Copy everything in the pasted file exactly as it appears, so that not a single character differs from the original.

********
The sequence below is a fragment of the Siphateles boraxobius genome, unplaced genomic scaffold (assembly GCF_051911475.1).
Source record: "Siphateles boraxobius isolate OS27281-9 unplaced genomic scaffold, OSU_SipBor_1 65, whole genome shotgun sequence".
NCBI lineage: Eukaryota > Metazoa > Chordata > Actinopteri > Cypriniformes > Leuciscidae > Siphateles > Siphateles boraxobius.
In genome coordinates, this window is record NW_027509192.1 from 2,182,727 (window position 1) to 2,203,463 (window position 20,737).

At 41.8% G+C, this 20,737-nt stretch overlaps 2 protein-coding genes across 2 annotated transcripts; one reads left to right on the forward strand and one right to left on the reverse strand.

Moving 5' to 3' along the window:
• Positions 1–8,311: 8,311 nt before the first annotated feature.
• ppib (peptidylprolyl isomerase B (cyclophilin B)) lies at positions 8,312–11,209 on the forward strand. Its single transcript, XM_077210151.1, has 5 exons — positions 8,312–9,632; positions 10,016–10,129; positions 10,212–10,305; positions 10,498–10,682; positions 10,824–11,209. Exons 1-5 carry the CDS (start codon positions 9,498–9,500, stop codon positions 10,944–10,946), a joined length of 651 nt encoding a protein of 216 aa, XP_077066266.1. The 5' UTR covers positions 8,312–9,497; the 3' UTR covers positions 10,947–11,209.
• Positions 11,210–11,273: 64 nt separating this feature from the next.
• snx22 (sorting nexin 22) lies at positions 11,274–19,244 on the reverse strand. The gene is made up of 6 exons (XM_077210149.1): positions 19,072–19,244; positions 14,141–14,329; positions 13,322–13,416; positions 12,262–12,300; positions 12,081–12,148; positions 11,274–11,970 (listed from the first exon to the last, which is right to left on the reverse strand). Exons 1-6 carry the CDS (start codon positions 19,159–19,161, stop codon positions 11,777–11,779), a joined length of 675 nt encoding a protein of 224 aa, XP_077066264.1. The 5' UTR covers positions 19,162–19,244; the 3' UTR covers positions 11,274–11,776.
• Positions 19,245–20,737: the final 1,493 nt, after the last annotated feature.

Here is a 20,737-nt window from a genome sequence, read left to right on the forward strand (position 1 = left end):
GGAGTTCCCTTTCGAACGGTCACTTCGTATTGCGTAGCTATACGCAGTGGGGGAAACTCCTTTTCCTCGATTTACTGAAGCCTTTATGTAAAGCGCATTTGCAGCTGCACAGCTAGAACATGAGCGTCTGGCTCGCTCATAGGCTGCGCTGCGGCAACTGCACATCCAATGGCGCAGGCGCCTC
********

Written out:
The sequence below is a fragment of the Siphateles boraxobius genome, unplaced genomic scaffold (assembly GCF_051911475.1).
Source record: "Siphateles boraxobius isolate OS27281-9 unplaced genomic scaffold, OSU_SipBor_1 65, whole genome shotgun sequence".
NCBI lineage: Eukaryota > Metazoa > Chordata > Actinopteri > Cypriniformes > Leuciscidae > Siphateles > Siphateles boraxobius.
In genome coordinates, this window is record NW_027509192.1 from 2,182,727 (window position 1) to 2,203,463 (window position 20,737).

At 41.8% G+C, this 20,737-nt stretch overlaps 2 protein-coding genes across 2 annotated transcripts; one reads left to right on the forward strand and one right to left on the reverse strand.

Moving 5' to 3' along the window:
• Positions 1–8,311: 8,311 nt before the first annotated feature.
• ppib (peptidylprolyl isomerase B (cyclophilin B)) lies at positions 8,312–11,209 on the forward strand. Its single transcript, XM_077210151.1, has 5 exons — positions 8,312–9,632; positions 10,016–10,129; positions 10,212–10,305; positions 10,498–10,682; positions 10,824–11,209. Exons 1-5 carry the CDS (start codon positions 9,498–9,500, stop codon positions 10,944–10,946), a joined length of 651 nt encoding a protein of 216 aa, XP_077066266.1. The 5' UTR covers positions 8,312–9,497; the 3' UTR covers positions 10,947–11,209.
• Positions 11,210–11,273: 64 nt separating this feature from the next.
• snx22 (sorting nexin 22) lies at positions 11,274–19,244 on the reverse strand. The gene is made up of 6 exons (XM_077210149.1): positions 19,072–19,244; positions 14,141–14,329; positions 13,322–13,416; positions 12,262–12,300; positions 12,081–12,148; positions 11,274–11,970 (listed from the first exon to the last, which is right to left on the reverse strand). Exons 1-6 carry the CDS (start codon positions 19,159–19,161, stop codon positions 11,777–11,779), a joined length of 675 nt encoding a protein of 224 aa, XP_077066264.1. The 5' UTR covers positions 19,162–19,244; the 3' UTR covers positions 11,274–11,776.
• Positions 19,245–20,737: the final 1,493 nt, after the last annotated feature.

Here is a 20,737-nt window from a genome sequence, read left to right on the forward strand (position 1 = left end):
GGAGTTCCCTTTCGAACGGTCACTTCGTATTGCGTAGCTATACGCAGTGGGGGAAACTCCTTTTCCTCGATTTACTGAAGCCTTTATGTAAAGCGCATTTGCAGCTGCACAGCTAGAACATGAGCGTCTGGCTCGCTCATAGGCTGCGCTGCGGCAACTGCACATCCAATGGCGCAGGCGCCTC